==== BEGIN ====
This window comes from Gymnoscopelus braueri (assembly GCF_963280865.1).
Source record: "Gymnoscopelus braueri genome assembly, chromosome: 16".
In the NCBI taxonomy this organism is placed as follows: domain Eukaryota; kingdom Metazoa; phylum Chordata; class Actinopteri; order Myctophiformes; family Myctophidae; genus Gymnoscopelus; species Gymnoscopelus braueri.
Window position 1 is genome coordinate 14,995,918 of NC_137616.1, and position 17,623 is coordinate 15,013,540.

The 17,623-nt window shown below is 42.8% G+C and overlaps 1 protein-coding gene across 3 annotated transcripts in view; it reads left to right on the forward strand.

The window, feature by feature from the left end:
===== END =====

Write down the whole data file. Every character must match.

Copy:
This window comes from Gymnoscopelus braueri (assembly GCF_963280865.1).
Source record: "Gymnoscopelus braueri genome assembly, chromosome: 16".
In the NCBI taxonomy this organism is placed as follows: domain Eukaryota; kingdom Metazoa; phylum Chordata; class Actinopteri; order Myctophiformes; family Myctophidae; genus Gymnoscopelus; species Gymnoscopelus braueri.
Window position 1 is genome coordinate 14,995,918 of NC_137616.1, and position 17,623 is coordinate 15,013,540.

The 17,623-nt window shown below is 42.8% G+C and overlaps 1 protein-coding gene across 3 annotated transcripts in view; it reads left to right on the forward strand.

The window, feature by feature from the left end: